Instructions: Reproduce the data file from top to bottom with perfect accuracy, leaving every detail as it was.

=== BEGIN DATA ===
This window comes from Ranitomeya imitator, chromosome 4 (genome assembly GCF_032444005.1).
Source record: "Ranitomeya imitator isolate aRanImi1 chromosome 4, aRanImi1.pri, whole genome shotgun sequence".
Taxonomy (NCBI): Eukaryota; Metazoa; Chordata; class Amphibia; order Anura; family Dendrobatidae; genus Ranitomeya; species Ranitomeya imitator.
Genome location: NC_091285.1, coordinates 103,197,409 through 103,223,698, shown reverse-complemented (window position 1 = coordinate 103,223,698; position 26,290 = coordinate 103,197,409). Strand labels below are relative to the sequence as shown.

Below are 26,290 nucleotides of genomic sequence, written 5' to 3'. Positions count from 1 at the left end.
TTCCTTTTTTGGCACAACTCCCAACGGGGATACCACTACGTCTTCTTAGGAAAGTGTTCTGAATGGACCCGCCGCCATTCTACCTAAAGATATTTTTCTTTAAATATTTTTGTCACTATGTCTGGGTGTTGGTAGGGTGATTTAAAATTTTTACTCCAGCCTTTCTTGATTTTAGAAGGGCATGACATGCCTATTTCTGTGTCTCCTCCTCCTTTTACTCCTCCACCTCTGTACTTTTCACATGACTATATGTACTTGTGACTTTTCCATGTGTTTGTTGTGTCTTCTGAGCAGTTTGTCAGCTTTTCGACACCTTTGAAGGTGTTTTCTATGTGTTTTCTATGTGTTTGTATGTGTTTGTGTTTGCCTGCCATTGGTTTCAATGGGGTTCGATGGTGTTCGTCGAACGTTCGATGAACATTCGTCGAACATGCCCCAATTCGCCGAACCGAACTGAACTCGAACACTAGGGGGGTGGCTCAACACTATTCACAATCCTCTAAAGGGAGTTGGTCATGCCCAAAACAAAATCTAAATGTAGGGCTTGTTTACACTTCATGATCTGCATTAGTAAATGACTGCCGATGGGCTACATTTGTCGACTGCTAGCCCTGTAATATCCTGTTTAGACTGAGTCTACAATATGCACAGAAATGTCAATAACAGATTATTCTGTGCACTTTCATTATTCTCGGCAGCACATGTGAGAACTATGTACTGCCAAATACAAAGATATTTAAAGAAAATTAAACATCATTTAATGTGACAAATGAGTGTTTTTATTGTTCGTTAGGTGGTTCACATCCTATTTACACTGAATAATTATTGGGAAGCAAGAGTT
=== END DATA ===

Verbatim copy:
This window comes from Ranitomeya imitator, chromosome 4 (genome assembly GCF_032444005.1).
Source record: "Ranitomeya imitator isolate aRanImi1 chromosome 4, aRanImi1.pri, whole genome shotgun sequence".
Taxonomy (NCBI): Eukaryota; Metazoa; Chordata; class Amphibia; order Anura; family Dendrobatidae; genus Ranitomeya; species Ranitomeya imitator.
Genome location: NC_091285.1, coordinates 103,197,409 through 103,223,698, shown reverse-complemented (window position 1 = coordinate 103,223,698; position 26,290 = coordinate 103,197,409). Strand labels below are relative to the sequence as shown.

Below are 26,290 nucleotides of genomic sequence, written 5' to 3'. Positions count from 1 at the left end.
TTCCTTTTTTGGCACAACTCCCAACGGGGATACCACTACGTCTTCTTAGGAAAGTGTTCTGAATGGACCCGCCGCCATTCTACCTAAAGATATTTTTCTTTAAATATTTTTGTCACTATGTCTGGGTGTTGGTAGGGTGATTTAAAATTTTTACTCCAGCCTTTCTTGATTTTAGAAGGGCATGACATGCCTATTTCTGTGTCTCCTCCTCCTTTTACTCCTCCACCTCTGTACTTTTCACATGACTATATGTACTTGTGACTTTTCCATGTGTTTGTTGTGTCTTCTGAGCAGTTTGTCAGCTTTTCGACACCTTTGAAGGTGTTTTCTATGTGTTTTCTATGTGTTTGTATGTGTTTGTGTTTGCCTGCCATTGGTTTCAATGGGGTTCGATGGTGTTCGTCGAACGTTCGATGAACATTCGTCGAACATGCCCCAATTCGCCGAACCGAACTGAACTCGAACACTAGGGGGGTGGCTCAACACTATTCACAATCCTCTAAAGGGAGTTGGTCATGCCCAAAACAAAATCTAAATGTAGGGCTTGTTTACACTTCATGATCTGCATTAGTAAATGACTGCCGATGGGCTACATTTGTCGACTGCTAGCCCTGTAATATCCTGTTTAGACTGAGTCTACAATATGCACAGAAATGTCAATAACAGATTATTCTGTGCACTTTCATTATTCTCGGCAGCACATGTGAGAACTATGTACTGCCAAATACAAAGATATTTAAAGAAAATTAAACATCATTTAATGTGACAAATGAGTGTTTTTATTGTTCGTTAGGTGGTTCACATCCTATTTACACTGAATAATTATTGGGAAGCAAGAGTT